Maine has a pool of 25-30 applicants from which to select its new head football coach, Athletic Director Karlton Creech said.

The university had a Tuesday deadline for candidates to apply to replace Jack Cosgrove, who accepted an administrative job a week ago after 23 years on the sidelines.

Creech and his committee of seven, which includes Cosgrove, will narrow the list to four to six candidates for video interviews next week, he said.

Creech declined to offer specifics on the applicants, only to say that he believes there are several strong candidates and that he was pleased “some people we thought would be interested wound up applying.”

He would not say how many of Cosgrove’s former assistant coaches applied.

Creech wants to hire a new coach by mid-December.

FCS programs Austin Peay, Montana State and Southern Illinois also are in the market for head football coaches, but Creech said he doesn’t see Maine as being in competition with those schools.

“We have a pool of people uniquely qualified for Maine,” he said. “Am I worried about who Montana State is going to hire? Probably not.”

Creech said that once the video interviews are completed, the committee may choose to make a job offer to a candidate who obviously rises to the top. Or, more likely, it will select a couple of coaches to bring to Orono for on-campus interviews the following week.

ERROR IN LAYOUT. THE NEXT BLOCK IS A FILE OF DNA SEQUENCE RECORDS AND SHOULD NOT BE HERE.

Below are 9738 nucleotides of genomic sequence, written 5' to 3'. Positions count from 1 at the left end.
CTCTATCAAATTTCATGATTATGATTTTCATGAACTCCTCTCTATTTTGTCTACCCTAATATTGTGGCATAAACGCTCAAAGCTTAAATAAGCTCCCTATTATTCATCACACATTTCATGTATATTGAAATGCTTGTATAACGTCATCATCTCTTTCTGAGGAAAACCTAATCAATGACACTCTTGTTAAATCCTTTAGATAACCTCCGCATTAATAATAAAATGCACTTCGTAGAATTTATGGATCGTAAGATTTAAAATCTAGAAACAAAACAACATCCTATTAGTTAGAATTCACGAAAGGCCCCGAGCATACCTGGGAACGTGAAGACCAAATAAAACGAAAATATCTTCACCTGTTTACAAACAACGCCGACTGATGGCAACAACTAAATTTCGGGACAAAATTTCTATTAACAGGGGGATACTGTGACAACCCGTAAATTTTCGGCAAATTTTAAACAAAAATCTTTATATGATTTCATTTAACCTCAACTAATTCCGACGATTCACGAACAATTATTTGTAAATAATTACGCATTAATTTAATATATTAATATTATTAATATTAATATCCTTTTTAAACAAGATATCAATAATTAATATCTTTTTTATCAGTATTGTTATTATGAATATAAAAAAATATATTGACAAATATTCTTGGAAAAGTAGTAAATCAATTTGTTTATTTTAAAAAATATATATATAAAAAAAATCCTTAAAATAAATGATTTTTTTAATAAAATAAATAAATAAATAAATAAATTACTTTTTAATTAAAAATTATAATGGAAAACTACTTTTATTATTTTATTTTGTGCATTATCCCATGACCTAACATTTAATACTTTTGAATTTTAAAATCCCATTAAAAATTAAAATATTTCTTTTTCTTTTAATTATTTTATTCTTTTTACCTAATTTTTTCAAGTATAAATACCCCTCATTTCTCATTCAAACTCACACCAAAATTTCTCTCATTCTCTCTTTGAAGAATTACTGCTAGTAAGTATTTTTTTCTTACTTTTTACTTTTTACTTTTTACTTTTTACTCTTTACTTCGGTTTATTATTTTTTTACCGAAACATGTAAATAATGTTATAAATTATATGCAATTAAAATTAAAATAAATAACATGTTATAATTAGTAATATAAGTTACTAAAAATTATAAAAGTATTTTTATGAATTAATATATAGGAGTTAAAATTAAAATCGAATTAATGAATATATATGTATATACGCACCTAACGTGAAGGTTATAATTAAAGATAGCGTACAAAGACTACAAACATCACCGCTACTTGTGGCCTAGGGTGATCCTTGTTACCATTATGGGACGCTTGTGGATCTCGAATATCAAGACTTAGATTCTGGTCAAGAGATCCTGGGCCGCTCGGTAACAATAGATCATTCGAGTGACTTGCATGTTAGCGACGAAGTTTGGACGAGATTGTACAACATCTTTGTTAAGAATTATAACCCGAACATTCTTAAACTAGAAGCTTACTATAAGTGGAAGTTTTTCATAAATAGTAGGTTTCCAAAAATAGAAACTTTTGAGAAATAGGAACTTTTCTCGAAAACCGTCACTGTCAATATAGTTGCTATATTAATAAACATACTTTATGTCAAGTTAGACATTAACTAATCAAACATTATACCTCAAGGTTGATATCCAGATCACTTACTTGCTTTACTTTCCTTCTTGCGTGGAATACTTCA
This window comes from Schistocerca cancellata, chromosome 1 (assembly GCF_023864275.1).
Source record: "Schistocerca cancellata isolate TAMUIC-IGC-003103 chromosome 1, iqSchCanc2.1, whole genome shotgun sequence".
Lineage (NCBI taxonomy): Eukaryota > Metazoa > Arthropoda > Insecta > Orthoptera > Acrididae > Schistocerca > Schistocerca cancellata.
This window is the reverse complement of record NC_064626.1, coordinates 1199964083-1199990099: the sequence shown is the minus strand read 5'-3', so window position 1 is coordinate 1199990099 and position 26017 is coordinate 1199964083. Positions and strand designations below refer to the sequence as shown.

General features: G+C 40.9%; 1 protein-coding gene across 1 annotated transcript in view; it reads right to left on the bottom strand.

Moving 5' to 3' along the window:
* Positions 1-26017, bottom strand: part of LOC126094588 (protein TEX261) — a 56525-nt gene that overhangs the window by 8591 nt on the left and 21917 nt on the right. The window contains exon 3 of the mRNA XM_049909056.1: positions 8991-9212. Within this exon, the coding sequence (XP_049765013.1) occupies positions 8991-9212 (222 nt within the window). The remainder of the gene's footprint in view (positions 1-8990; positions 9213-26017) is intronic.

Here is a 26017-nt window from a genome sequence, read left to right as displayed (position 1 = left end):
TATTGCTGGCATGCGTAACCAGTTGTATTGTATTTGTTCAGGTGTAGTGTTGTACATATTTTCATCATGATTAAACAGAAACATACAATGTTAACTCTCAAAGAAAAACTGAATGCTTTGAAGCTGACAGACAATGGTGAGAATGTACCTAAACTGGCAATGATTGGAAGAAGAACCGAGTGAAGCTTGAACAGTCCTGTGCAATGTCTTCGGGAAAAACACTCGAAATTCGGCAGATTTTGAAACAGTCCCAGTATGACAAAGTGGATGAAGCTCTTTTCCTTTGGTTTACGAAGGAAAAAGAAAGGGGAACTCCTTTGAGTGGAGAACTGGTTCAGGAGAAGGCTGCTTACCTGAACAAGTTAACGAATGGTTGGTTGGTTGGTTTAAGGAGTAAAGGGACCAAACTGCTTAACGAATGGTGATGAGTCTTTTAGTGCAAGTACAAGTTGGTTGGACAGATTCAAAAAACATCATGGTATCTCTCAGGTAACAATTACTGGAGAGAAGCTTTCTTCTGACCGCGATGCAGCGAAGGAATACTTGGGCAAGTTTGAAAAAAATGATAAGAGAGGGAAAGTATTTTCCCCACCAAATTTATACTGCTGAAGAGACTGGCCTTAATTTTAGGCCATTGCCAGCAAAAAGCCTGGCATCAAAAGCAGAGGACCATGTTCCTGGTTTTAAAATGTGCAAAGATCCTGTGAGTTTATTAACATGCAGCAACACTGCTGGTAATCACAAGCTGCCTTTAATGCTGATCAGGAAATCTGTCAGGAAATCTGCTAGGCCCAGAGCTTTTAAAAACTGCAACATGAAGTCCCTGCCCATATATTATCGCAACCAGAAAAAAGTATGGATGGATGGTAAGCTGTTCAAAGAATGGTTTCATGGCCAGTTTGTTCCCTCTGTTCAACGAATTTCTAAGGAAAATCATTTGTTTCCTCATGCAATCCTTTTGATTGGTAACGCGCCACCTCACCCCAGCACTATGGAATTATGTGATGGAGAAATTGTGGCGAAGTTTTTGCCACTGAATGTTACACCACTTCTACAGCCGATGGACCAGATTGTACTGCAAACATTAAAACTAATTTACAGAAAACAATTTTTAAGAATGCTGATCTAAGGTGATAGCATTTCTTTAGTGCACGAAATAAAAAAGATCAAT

He reiterated that Division I experience is a priority, but he doubts Maine would be able to land a sitting D-I head coach. Assistant coaches at that level are a more likely option.

“We have to be realistic about the factors around the Maine coaching job,” he said.

That could open the door for UMaine interim coach Joe Harasymiak, who has been the team’s defensive coordinator the past two years.

There were 16 FCS openings a year ago. Of those, four schools promoted from within. Another four landed coaches whose most recent experience was as a Division I head coach, most notably Youngstown State, which hired Bo Pelini after he was fired by Nebraska and finished 5-6 this season.

Two other schools hired Division II head coaches. The other six hired assistant coaches – four of them from FBS schools.

The 16 teams with first-year coaches combined to go 67-107 this year, with only Montana still alive in the FCS playoffs.

Creech said he’s prepared to move quickly to identify the coach charged with turning around a Black Bears program that finished 3-8 this fall.

“You don’t want to linger,” he said. “You don’t want to wait until January because a lot has happened by then.”